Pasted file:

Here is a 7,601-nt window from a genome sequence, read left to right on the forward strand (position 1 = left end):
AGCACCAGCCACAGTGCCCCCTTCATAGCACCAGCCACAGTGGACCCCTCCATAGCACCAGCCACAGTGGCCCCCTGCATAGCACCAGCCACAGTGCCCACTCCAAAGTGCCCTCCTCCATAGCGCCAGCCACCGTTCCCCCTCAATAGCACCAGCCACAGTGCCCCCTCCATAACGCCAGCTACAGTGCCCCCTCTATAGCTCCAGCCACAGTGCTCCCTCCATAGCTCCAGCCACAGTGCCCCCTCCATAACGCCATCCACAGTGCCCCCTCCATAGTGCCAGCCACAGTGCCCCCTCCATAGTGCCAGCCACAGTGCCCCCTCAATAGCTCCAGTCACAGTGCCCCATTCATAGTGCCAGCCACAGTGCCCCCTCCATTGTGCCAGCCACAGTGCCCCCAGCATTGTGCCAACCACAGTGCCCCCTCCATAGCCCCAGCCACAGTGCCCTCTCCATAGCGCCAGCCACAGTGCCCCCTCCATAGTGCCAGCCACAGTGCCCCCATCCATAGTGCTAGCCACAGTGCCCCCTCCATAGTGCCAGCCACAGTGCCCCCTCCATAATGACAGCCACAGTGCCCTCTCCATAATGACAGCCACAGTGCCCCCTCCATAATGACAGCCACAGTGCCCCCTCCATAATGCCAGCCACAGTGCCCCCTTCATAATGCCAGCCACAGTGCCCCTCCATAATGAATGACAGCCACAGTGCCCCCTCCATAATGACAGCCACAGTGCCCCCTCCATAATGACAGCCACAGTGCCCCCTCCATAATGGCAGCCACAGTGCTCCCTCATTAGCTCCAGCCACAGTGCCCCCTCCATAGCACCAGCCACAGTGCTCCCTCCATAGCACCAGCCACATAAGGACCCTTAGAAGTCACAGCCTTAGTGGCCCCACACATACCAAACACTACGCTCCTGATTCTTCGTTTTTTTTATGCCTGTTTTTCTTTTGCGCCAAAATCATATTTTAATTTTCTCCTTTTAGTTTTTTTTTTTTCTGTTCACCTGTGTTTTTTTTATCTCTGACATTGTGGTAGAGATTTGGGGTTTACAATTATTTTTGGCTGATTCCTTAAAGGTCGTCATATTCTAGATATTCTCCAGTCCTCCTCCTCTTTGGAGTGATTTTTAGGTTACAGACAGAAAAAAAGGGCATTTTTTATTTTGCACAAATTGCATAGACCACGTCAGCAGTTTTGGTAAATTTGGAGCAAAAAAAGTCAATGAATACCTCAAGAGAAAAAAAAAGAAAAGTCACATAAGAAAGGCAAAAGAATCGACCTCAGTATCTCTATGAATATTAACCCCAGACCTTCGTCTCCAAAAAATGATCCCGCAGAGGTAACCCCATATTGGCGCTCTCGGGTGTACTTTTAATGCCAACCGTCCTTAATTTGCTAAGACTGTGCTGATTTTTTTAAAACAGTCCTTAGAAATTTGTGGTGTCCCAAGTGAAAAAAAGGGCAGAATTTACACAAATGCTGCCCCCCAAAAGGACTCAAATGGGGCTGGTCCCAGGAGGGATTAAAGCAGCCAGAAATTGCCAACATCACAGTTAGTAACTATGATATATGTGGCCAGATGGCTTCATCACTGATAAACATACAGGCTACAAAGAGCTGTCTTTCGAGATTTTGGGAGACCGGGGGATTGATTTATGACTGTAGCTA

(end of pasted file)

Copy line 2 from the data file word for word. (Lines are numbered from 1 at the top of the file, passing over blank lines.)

AGCACCAGCCACAGTGCCCCCTTCATAGCACCAGCCACAGTGGACCCCTCCATAGCACCAGCCACAGTGGCCCCCTGCATAGCACCAGCCACAGTGCCCACTCCAAAGTGCCCTCCTCCATAGCGCCAGCCACCGTTCCCCCTCAATAGCACCAGCCACAGTGCCCCCTCCATAACGCCAGCTACAGTGCCCCCTCTATAGCTCCAGCCACAGTGCTCCCTCCATAGCTCCAGCCACAGTGCCCCCTCCATAACGCCATCCACAGTGCCCCCTCCATAGTGCCAGCCACAGTGCCCCCTCCATAGTGCCAGCCACAGTGCCCCCTCAATAGCTCCAGTCACAGTGCCCCATTCATAGTGCCAGCCACAGTGCCCCCTCCATTGTGCCAGCCACAGTGCCCCCAGCATTGTGCCAACCACAGTGCCCCCTCCATAGCCCCAGCCACAGTGCCCTCTCCATAGCGCCAGCCACAGTGCCCCCTCCATAGTGCCAGCCACAGTGCCCCCATCCATAGTGCTAGCCACAGTGCCCCCTCCATAGTGCCAGCCACAGTGCCCCCTCCATAATGACAGCCACAGTGCCCTCTCCATAATGACAGCCACAGTGCCCCCTCCATAATGACAGCCACAGTGCCCCCTCCATAATGCCAGCCACAGTGCCCCCTTCATAATGCCAGCCACAGTGCCCCTCCATAATGAATGACAGCCACAGTGCCCCCTCCATAATGACAGCCACAGTGCCCCCTCCATAATGACAGCCACAGTGCCCCCTCCATAATGGCAGCCACAGTGCTCCCTCATTAGCTCCAGCCACAGTGCCCCCTCCATAGCACCAGCCACAGTGCTCCCTCCATAGCACCAGCCACATAAGGACCCTTAGAAGTCACAGCCTTAGTGGCCCCACACATACCAAACACTACGCTCCTGATTCTTCGTTTTTTTTATGCCTGTTTTTCTTTTGCGCCAAAATCATATTTTAATTTTCTCCTTTTAGTTTTTTTTTTTTCTGTTCACCTGTGTTTTTTTTATCTCTGACATTGTGGTAGAGATTTGGGGTTTACAATTATTTTTGGCTGATTCCTTAAAGGTCGTCATATTCTAGATATTCTCCAGTCCTCCTCCTCTTTGGAGTGATTTTTAGGTTACAGACAGAAAAAAAGGGCATTTTTTATTTTGCACAAATTGCATAGACCACGTCAGCAGTTTTGGTAAATTTGGAGCAAAAAAAGTCAATGAATACCTCAAGAGAAAAAAAAAGAAAAGTCACATAAGAAAGGCAAAAGAATCGACCTCAGTATCTCTATGAATATTAACCCCAGACCTTCGTCTCCAAAAAATGATCCCGCAGAGGTAACCCCATATTGGCGCTCTCGGGTGTACTTTTAATGCCAACCGTCCTTAATTTGCTAAGACTGTGCTGATTTTTTTAAAACAGTCCTTAGAAATTTGTGGTGTCCCAAGTGAAAAAAAGGGCAGAATTTACACAAATGCTGCCCCCCAAAAGGACTCAAATGGGGCTGGTCCCAGGAGGGATTAAAGCAGCCAGAAATTGCCAACATCACAGTTAGTAACTATGATATATGTGGCCAGATGGCTTCATCACTGATAAACATACAGGCTACAAAGAGCTGTCTTTCGAGATTTTGGGAGACCGGGGGATTGATTTATGACTGTAGCTA